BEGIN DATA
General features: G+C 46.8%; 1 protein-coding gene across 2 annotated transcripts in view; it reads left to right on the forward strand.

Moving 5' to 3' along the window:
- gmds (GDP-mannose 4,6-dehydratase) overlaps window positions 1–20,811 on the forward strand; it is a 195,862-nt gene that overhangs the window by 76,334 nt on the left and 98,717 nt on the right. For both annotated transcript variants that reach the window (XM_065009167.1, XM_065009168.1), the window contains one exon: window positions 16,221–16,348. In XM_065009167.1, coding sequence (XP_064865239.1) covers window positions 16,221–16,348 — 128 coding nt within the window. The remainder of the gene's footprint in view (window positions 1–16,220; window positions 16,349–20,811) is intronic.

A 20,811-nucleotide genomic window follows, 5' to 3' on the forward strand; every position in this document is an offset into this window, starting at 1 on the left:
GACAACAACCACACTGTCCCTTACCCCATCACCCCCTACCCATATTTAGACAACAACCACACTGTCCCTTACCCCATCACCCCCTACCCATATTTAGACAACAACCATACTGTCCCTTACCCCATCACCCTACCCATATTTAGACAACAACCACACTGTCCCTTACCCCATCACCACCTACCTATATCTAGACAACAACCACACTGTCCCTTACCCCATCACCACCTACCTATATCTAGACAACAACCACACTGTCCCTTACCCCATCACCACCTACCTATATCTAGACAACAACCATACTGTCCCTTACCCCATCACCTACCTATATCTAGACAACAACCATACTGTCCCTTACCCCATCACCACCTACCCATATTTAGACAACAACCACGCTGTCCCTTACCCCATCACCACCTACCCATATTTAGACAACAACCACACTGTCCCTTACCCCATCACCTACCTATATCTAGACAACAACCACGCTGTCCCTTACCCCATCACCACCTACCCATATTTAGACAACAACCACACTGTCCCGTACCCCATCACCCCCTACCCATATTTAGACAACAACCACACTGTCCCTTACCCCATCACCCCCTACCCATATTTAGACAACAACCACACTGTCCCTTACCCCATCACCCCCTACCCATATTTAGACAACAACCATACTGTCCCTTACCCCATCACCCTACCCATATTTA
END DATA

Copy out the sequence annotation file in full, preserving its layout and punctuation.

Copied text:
General features: G+C 46.8%; 1 protein-coding gene across 2 annotated transcripts in view; it reads left to right on the forward strand.

Moving 5' to 3' along the window:
- gmds (GDP-mannose 4,6-dehydratase) overlaps window positions 1–20,811 on the forward strand; it is a 195,862-nt gene that overhangs the window by 76,334 nt on the left and 98,717 nt on the right. For both annotated transcript variants that reach the window (XM_065009167.1, XM_065009168.1), the window contains one exon: window positions 16,221–16,348. In XM_065009167.1, coding sequence (XP_064865239.1) covers window positions 16,221–16,348 — 128 coding nt within the window. The remainder of the gene's footprint in view (window positions 1–16,220; window positions 16,349–20,811) is intronic.

A 20,811-nucleotide genomic window follows, 5' to 3' on the forward strand; every position in this document is an offset into this window, starting at 1 on the left:
GACAACAACCACACTGTCCCTTACCCCATCACCCCCTACCCATATTTAGACAACAACCACACTGTCCCTTACCCCATCACCCCCTACCCATATTTAGACAACAACCATACTGTCCCTTACCCCATCACCCTACCCATATTTAGACAACAACCACACTGTCCCTTACCCCATCACCACCTACCTATATCTAGACAACAACCACACTGTCCCTTACCCCATCACCACCTACCTATATCTAGACAACAACCACACTGTCCCTTACCCCATCACCACCTACCTATATCTAGACAACAACCATACTGTCCCTTACCCCATCACCTACCTATATCTAGACAACAACCATACTGTCCCTTACCCCATCACCACCTACCCATATTTAGACAACAACCACGCTGTCCCTTACCCCATCACCACCTACCCATATTTAGACAACAACCACACTGTCCCTTACCCCATCACCTACCTATATCTAGACAACAACCACGCTGTCCCTTACCCCATCACCACCTACCCATATTTAGACAACAACCACACTGTCCCGTACCCCATCACCCCCTACCCATATTTAGACAACAACCACACTGTCCCTTACCCCATCACCCCCTACCCATATTTAGACAACAACCACACTGTCCCTTACCCCATCACCCCCTACCCATATTTAGACAACAACCATACTGTCCCTTACCCCATCACCCTACCCATATTTA